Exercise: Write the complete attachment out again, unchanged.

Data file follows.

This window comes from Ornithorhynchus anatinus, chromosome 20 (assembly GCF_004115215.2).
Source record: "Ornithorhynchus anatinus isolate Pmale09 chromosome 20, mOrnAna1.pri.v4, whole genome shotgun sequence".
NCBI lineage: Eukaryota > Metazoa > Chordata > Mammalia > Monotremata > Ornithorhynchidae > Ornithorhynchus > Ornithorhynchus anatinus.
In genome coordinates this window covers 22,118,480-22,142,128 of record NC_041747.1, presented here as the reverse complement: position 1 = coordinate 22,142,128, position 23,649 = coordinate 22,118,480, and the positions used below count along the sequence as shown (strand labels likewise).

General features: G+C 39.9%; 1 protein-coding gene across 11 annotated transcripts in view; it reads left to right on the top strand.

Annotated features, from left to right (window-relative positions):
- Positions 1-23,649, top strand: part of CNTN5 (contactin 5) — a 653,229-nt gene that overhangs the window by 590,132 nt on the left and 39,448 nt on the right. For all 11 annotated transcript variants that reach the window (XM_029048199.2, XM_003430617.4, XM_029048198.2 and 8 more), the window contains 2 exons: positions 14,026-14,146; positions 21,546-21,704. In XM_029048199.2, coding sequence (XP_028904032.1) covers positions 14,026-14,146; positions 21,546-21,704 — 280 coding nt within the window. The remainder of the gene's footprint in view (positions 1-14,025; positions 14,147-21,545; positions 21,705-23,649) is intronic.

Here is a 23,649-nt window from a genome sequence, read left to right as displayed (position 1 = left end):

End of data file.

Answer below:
This window comes from Ornithorhynchus anatinus, chromosome 20 (assembly GCF_004115215.2).
Source record: "Ornithorhynchus anatinus isolate Pmale09 chromosome 20, mOrnAna1.pri.v4, whole genome shotgun sequence".
NCBI lineage: Eukaryota > Metazoa > Chordata > Mammalia > Monotremata > Ornithorhynchidae > Ornithorhynchus > Ornithorhynchus anatinus.
In genome coordinates this window covers 22,118,480-22,142,128 of record NC_041747.1, presented here as the reverse complement: position 1 = coordinate 22,142,128, position 23,649 = coordinate 22,118,480, and the positions used below count along the sequence as shown (strand labels likewise).

General features: G+C 39.9%; 1 protein-coding gene across 11 annotated transcripts in view; it reads left to right on the top strand.

Annotated features, from left to right (window-relative positions):
- Positions 1-23,649, top strand: part of CNTN5 (contactin 5) — a 653,229-nt gene that overhangs the window by 590,132 nt on the left and 39,448 nt on the right. For all 11 annotated transcript variants that reach the window (XM_029048199.2, XM_003430617.4, XM_029048198.2 and 8 more), the window contains 2 exons: positions 14,026-14,146; positions 21,546-21,704. In XM_029048199.2, coding sequence (XP_028904032.1) covers positions 14,026-14,146; positions 21,546-21,704 — 280 coding nt within the window. The remainder of the gene's footprint in view (positions 1-14,025; positions 14,147-21,545; positions 21,705-23,649) is intronic.

Here is a 23,649-nt window from a genome sequence, read left to right as displayed (position 1 = left end):